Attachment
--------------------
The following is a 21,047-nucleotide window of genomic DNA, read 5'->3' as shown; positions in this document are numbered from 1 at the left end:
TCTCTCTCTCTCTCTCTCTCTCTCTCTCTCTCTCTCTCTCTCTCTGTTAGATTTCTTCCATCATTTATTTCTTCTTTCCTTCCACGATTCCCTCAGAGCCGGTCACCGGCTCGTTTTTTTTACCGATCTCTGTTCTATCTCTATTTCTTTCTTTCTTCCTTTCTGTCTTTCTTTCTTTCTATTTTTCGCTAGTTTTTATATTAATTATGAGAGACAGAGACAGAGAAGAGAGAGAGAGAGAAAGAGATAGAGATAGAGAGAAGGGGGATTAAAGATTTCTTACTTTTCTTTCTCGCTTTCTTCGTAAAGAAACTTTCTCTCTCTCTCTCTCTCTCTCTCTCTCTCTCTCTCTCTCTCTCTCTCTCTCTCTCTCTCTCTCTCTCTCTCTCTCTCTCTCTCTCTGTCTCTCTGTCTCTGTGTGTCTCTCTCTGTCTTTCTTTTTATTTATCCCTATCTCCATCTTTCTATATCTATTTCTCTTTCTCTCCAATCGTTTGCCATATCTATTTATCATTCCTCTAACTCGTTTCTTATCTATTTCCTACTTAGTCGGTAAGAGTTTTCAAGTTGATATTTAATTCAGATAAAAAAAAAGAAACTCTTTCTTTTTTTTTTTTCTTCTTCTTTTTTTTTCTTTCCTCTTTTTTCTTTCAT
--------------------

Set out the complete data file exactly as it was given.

The following is a 21,047-nucleotide window of genomic DNA, read 5'->3' as shown; positions in this document are numbered from 1 at the left end:
TCTCTCTCTCTCTCTCTCTCTCTCTCTCTCTCTCTCTCTCTCTCTGTTAGATTTCTTCCATCATTTATTTCTTCTTTCCTTCCACGATTCCCTCAGAGCCGGTCACCGGCTCGTTTTTTTTACCGATCTCTGTTCTATCTCTATTTCTTTCTTTCTTCCTTTCTGTCTTTCTTTCTTTCTATTTTTCGCTAGTTTTTATATTAATTATGAGAGACAGAGACAGAGAAGAGAGAGAGAGAGAAAGAGATAGAGATAGAGAGAAGGGGGATTAAAGATTTCTTACTTTTCTTTCTCGCTTTCTTCGTAAAGAAACTTTCTCTCTCTCTCTCTCTCTCTCTCTCTCTCTCTCTCTCTCTCTCTCTCTCTCTCTCTCTCTCTCTCTCTCTCTCTCTCTCTCTCTCTGTCTCTCTGTCTCTGTGTGTCTCTCTCTGTCTTTCTTTTTATTTATCCCTATCTCCATCTTTCTATATCTATTTCTCTTTCTCTCCAATCGTTTGCCATATCTATTTATCATTCCTCTAACTCGTTTCTTATCTATTTCCTACTTAGTCGGTAAGAGTTTTCAAGTTGATATTTAATTCAGATAAAAAAAAAGAAACTCTTTCTTTTTTTTTTTTCTTCTTCTTTTTTTTTCTTTCCTCTTTTTTCTTTCAT